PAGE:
20th Century Fox Home Entertainment
Cast: Ashley Judd, Morgan Freeman, Tom Bower, Jim Caviezel
Extras: Commentary Track, Featurettes, Theatrical Trailer
While it had some momentum when it hit theaters in 2002, director Carl Franklin's "High Crimes" somehow never managed to really take the limelight. Maybe it is the somewhat-taboo subject matter, I am not sure, but arriving now on Blu-Ray Disc, "High Crimes" is a film I decided to give a check up to see how it compares to the previously released DVD version.
Out of the blue, Claire Kubik's (Ashley Judd) world falls apart as her husband (Jim Caviezel) is arrested for killing countless innocent people during a military operation many years back. A successful lawyer herself, she is determined to represent him, but quickly learns that the military deals with legal matters in their own ways. Civilians are not only unwelcome, they are, in fact, treated like an enemy with a viciousness that is surprising to the young woman. Therefore, she hires ex-military lawyer Charlie Grimes (Morgan Freeman) to help her defend her husband. As they explore the case, they discover that they may have hit upon a big government cover-up, in which her husband is supposed to serve as the scapegoat to take the fall.
Featuring a 1080p high definition transfer, 20th Century Fox Home Entertainment delivers 'High Crimes' in its original 2.35:1 widescreen aspect ratio on this release. As expected from such a relatively new movie, the transfer is sparkling clean without blemishes or defects of any kind, making sure it looks the best it could. The level of detail in the presentation is impressive, rendering an image that is incredibly sharp and holds details that were previously lost. PArticularly during night time scenes, the transfer shines by creating an image that is bold and deep. The color reproduction is strong and nicely restores the various color schemes used throughout the film for atmosphere. Black levels are meticulous, creating deep blacks and shadows that never lose definition, yet are impenetrable whenever desired.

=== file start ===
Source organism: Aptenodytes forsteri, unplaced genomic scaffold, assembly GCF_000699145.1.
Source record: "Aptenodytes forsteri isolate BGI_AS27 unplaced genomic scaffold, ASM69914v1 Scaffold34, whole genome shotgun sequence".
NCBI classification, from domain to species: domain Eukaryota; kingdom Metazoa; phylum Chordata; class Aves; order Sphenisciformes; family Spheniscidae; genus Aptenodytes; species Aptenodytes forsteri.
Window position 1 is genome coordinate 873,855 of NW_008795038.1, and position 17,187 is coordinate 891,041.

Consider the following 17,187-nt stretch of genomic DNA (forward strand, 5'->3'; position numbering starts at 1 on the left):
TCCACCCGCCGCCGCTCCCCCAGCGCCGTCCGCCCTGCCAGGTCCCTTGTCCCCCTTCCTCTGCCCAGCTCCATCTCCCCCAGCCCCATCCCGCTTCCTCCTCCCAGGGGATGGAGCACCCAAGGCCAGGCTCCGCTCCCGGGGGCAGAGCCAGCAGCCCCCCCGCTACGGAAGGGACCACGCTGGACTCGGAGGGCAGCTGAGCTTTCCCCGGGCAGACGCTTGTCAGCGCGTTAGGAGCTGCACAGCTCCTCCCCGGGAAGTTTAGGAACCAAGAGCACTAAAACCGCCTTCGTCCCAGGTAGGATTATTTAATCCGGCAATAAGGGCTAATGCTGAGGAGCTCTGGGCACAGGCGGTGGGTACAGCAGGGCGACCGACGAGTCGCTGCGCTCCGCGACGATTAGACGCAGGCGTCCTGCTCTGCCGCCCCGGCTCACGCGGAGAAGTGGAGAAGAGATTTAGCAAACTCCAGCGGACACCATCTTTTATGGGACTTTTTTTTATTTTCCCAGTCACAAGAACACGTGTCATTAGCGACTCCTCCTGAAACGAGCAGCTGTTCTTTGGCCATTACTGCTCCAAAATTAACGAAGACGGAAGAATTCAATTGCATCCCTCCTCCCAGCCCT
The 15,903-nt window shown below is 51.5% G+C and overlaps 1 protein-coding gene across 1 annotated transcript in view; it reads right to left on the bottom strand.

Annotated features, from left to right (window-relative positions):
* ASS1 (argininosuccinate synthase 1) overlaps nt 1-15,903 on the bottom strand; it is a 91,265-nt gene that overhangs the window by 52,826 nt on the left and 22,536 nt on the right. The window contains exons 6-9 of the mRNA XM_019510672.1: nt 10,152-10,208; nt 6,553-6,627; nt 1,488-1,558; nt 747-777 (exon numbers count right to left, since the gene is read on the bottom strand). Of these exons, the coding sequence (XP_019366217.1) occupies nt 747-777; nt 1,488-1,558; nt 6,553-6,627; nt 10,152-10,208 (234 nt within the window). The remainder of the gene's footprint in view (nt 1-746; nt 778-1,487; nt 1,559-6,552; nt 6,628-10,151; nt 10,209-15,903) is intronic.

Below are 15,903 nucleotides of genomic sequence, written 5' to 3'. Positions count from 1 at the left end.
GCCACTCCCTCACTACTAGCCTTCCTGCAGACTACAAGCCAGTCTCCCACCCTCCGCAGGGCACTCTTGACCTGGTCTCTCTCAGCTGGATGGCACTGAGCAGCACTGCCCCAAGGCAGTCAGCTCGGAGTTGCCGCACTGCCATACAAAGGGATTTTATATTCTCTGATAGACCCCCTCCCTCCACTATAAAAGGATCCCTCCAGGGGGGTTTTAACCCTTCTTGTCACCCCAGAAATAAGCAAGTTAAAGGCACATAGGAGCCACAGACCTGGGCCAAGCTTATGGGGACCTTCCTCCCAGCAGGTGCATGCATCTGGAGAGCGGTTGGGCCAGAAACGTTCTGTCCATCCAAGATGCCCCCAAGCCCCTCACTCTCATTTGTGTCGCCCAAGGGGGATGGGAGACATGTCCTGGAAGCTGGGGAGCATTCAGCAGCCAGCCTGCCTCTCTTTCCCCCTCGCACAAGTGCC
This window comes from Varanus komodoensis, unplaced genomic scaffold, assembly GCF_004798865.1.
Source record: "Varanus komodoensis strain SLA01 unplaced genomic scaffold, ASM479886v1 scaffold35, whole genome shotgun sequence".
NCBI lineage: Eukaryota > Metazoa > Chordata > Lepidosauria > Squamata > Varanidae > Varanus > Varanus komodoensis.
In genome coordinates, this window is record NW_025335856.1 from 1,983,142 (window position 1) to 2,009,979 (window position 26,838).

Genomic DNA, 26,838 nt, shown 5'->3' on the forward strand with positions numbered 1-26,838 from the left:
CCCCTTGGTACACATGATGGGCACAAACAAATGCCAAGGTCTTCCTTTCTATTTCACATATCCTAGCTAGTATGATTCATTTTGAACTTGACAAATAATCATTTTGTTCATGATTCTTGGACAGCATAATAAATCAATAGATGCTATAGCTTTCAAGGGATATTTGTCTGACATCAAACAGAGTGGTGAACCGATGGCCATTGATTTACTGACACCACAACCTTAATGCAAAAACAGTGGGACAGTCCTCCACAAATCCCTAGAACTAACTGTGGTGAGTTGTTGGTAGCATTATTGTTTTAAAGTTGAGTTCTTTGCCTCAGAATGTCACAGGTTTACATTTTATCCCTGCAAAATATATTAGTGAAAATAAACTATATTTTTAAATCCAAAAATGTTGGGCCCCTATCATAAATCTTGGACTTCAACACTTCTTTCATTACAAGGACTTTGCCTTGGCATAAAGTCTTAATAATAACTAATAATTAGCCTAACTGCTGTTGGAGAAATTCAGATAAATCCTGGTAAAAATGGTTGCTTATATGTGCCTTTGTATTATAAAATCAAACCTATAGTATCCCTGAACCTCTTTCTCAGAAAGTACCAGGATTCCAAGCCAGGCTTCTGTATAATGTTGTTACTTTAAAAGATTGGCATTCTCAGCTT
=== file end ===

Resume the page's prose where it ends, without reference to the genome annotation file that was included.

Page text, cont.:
A DTS 5.1 HD Master Audio track accompanies the film, along with a French Dolby Digital 5.1 and a Spanish Dolby surround track. The multichannel mix is very active and makes good use of the surround channels. Though there are few moments in this film during which discrete surround sounds could be put to use very aggressively, the movie mostly relies on the surround channels to enhance the ambiance of the images we see on the screen. Dialogues are nicely integrated and always understandable and are never drowned out by the music of sound effects.
'High Crimes' contains a commentary track featuring director Carl Franklin in which he talks about his ambitions, the production and his cast in quite some length. The track is very informative and manages to relay a good amount of specifics about the making of the movie.
Culled from the DVD version are also 6 featurettes that cover many of the aspects touched upon in the movie, such as beating a polygraph, the differences between Civilian Law and Military Law among others. They are quite informative and make a great addition to the disc.
The release is rounded out by the movie's theatrical trailer.
'High Crimes' is not a bad film. It's not a great one either. It is an entertaining thriller that manages to create suspense despite the fact that it is very formulaic and offers very little new or surprising. Still Judd's and Freeman's performances help keep the movie grounded and the direction help move the film along at a brisk pace. This high definition release gives the film a new sparkle and definitely improves upon the previous DVD version by allowing the image to come to live more vividly.